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Industrial Machinery Components Classification: A Case of D-S Pooling

School of Automation, Beijing Institute of Technology, Beijing 100081, China
Author to whom correspondence should be addressed.
Symmetry 2023, 15(4), 935;
Submission received: 17 February 2023 / Revised: 24 March 2023 / Accepted: 13 April 2023 / Published: 19 April 2023
(This article belongs to the Special Issue Artificial Intelligence, Adaptation and Symmetry/Asymmetry)


Industries are increasingly shifting towards unmanned and intelligent systems that require efficient processing and monitoring of structures across various applications, ranging from machine manufacturing to waste disposal. In order to achieve the goal of intelligent processing, it is crucial to accurately classify and differentiate various components and parts. However, existing studies have not focused on simultaneously classifying electro-mechanical machinery components. This poses a challenge as these components, including capacitors, transistors, ICs, inductors, springs, locating pins, washers, nuts, and bolts, exhibit high intra- and inter-class similarity, making their accurate classification a tedious task. Furthermore, many of these components have symmetrical shapes but are asymmetrical among different classes. To address these challenges, this article introduces a new double-single (D-S) pooling method that focuses on the higher resemblance of seventeen electro-mechanical component classifications with minimum trainable parameters and achieves maximum accuracy. The industrial machine component classification model (IMCCM) consists of two convolutional neural network (CNN) blocks designed with a D-S pooling method that facilitates the model to effectively highlight the differences for the higher similar classes, and one block of grey-level co-occurrence matrix (GLCM) to strengthen the classification outcome. The extracted fused features from these three blocks are then forwarded to the random forest classifier to distinguish components. The accuracy achieved by this proposed model is 98.15%—outperforming the existing state of the arts (SOTAs) models, and has 141,346 trainable parameters– hence, highly effective for industrial implementation.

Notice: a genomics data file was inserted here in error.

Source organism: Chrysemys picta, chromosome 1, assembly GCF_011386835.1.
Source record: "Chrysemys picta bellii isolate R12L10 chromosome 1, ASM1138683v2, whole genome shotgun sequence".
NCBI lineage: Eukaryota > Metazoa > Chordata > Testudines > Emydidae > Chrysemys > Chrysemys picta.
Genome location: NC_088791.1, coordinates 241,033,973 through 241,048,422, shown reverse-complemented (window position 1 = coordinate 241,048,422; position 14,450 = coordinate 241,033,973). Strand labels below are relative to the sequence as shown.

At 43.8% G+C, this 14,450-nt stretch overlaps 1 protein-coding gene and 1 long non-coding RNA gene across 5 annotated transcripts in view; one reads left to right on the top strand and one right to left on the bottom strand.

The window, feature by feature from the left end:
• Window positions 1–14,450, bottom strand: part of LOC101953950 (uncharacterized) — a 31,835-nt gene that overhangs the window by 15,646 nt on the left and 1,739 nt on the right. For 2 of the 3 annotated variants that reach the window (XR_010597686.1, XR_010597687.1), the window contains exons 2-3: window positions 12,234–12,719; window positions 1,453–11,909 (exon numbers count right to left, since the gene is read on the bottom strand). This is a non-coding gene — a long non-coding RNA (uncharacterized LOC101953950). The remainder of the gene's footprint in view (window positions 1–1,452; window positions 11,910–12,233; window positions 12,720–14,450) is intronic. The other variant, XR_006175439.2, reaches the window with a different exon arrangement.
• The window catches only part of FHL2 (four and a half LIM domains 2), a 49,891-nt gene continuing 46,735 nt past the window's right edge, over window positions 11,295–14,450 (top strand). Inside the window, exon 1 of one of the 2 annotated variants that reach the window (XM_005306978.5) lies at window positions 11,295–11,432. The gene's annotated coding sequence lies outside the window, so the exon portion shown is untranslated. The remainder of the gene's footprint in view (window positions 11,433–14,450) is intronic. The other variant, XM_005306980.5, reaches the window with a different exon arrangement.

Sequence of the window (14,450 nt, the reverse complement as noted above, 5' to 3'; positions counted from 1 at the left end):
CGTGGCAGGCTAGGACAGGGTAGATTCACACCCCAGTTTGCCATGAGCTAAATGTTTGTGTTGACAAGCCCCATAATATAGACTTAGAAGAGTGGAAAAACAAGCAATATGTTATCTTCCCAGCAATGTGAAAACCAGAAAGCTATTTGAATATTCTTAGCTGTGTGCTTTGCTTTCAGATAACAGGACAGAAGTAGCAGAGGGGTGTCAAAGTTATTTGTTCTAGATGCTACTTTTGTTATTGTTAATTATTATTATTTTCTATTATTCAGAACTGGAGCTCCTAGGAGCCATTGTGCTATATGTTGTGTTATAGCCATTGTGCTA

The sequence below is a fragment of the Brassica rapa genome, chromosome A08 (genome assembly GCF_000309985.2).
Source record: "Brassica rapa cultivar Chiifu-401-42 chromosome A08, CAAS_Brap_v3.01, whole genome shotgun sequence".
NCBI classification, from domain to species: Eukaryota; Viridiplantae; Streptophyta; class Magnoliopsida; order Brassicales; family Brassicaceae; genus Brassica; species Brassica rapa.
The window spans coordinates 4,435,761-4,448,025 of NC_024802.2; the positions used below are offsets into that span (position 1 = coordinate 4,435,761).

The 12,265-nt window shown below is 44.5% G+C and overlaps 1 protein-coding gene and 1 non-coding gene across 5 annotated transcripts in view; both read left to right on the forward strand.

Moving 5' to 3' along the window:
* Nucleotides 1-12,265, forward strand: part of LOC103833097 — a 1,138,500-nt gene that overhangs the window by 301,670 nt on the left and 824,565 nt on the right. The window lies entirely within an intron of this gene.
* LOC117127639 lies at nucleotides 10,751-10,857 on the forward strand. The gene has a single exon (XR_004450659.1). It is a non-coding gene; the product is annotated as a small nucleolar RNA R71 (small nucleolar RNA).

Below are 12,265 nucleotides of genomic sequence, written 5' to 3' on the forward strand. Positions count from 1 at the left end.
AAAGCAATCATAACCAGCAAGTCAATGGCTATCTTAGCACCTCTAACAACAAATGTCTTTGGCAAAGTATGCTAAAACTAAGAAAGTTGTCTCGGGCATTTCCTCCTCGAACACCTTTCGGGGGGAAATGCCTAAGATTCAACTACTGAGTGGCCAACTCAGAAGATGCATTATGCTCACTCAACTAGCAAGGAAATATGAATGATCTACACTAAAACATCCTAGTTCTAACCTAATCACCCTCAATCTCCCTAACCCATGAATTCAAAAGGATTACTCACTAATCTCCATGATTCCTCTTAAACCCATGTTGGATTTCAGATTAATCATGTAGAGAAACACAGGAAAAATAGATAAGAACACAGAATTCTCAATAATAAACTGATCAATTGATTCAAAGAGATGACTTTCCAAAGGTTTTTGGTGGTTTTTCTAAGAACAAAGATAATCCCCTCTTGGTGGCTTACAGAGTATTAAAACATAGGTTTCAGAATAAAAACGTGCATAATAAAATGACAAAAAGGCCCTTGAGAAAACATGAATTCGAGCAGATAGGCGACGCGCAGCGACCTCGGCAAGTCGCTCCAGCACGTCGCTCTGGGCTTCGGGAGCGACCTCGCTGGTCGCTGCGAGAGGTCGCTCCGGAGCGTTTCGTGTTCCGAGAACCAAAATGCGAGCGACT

1. Introduction

In the twenty-first century, industrial production, massive in scale and diverse in scope, is difficult to organize and recognize the industrial parts for efficient use and meet the demands of the fourth revolution. The solution to this problem is the implementation of automatic systems that can efficiently classify industrial components to enhance industrial processing performance. Machines, regardless of size, from the Michigan Micro Mote to the Large Hadron Collider, are composed of numerous components that work in tandem to perform specific functions. For optimal performance, machines require automatic classification of their manufacturing, design, sorting, and handling functions. Industrial machinery components can be broadly categorized into four categories, namely mechanical, electrical, hydraulic, and optical, but mechanical and electrical components are predominantly utilized in industrial machinery.
The human brain can easily differentiate between objects, but machines require specific algorithms to learn and classify. Artificial intelligence has made this task easier. Industrial machine components, such as bolts, locating pins, diodes, capacitors, transistors, and potentiometers, have similar appearances across their various categories, generating similar features when viewed from different angles. Although these components have a symmetric shape, their depth varies within and between classes, making accurate and efficient classification a real challenge for an automated and robust industrial setup.
Industrial image classification is complex due to the plain background, which lacks information compared to colorful natural images [1,2]. This makes classification challenging, along with the minimal differences between inter and intra-class components. However, image-based processing is fast, efficient, and objective compared to manual processing, allowing for non-contact evaluation, optimization of solutions, and instant automatic processing of large amounts of data.